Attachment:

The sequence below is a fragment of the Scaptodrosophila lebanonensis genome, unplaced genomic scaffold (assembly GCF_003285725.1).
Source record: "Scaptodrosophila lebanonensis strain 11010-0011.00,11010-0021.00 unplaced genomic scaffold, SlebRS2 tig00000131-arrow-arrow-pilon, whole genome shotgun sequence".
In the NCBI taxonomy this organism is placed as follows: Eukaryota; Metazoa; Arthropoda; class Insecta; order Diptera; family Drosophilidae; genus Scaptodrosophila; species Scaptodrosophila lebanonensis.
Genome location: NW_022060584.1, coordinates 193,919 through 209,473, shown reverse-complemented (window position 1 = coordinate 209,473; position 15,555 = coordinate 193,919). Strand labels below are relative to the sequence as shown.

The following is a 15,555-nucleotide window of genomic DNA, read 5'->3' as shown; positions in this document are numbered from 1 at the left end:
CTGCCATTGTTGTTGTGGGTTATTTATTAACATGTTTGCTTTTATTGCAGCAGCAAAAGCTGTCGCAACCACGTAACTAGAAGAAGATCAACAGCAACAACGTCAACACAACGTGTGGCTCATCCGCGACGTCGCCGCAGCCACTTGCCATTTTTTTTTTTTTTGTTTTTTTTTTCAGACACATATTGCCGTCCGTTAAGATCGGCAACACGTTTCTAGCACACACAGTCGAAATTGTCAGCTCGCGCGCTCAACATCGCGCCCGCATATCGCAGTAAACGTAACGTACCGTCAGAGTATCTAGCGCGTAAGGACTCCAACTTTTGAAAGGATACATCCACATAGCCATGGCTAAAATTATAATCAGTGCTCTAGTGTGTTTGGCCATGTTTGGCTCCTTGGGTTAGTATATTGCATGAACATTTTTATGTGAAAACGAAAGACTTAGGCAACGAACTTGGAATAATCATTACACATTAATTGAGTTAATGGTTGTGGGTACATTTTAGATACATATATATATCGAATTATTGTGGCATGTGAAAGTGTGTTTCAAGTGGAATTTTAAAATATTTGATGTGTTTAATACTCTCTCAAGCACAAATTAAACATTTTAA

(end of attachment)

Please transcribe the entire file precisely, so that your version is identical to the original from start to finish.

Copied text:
The sequence below is a fragment of the Scaptodrosophila lebanonensis genome, unplaced genomic scaffold (assembly GCF_003285725.1).
Source record: "Scaptodrosophila lebanonensis strain 11010-0011.00,11010-0021.00 unplaced genomic scaffold, SlebRS2 tig00000131-arrow-arrow-pilon, whole genome shotgun sequence".
In the NCBI taxonomy this organism is placed as follows: Eukaryota; Metazoa; Arthropoda; class Insecta; order Diptera; family Drosophilidae; genus Scaptodrosophila; species Scaptodrosophila lebanonensis.
Genome location: NW_022060584.1, coordinates 193,919 through 209,473, shown reverse-complemented (window position 1 = coordinate 209,473; position 15,555 = coordinate 193,919). Strand labels below are relative to the sequence as shown.

The following is a 15,555-nucleotide window of genomic DNA, read 5'->3' as shown; positions in this document are numbered from 1 at the left end:
CTGCCATTGTTGTTGTGGGTTATTTATTAACATGTTTGCTTTTATTGCAGCAGCAAAAGCTGTCGCAACCACGTAACTAGAAGAAGATCAACAGCAACAACGTCAACACAACGTGTGGCTCATCCGCGACGTCGCCGCAGCCACTTGCCATTTTTTTTTTTTTTGTTTTTTTTTTCAGACACATATTGCCGTCCGTTAAGATCGGCAACACGTTTCTAGCACACACAGTCGAAATTGTCAGCTCGCGCGCTCAACATCGCGCCCGCATATCGCAGTAAACGTAACGTACCGTCAGAGTATCTAGCGCGTAAGGACTCCAACTTTTGAAAGGATACATCCACATAGCCATGGCTAAAATTATAATCAGTGCTCTAGTGTGTTTGGCCATGTTTGGCTCCTTGGGTTAGTATATTGCATGAACATTTTTATGTGAAAACGAAAGACTTAGGCAACGAACTTGGAATAATCATTACACATTAATTGAGTTAATGGTTGTGGGTACATTTTAGATACATATATATATCGAATTATTGTGGCATGTGAAAGTGTGTTTCAAGTGGAATTTTAAAATATTTGATGTGTTTAATACTCTCTCAAGCACAAATTAAACATTTTAA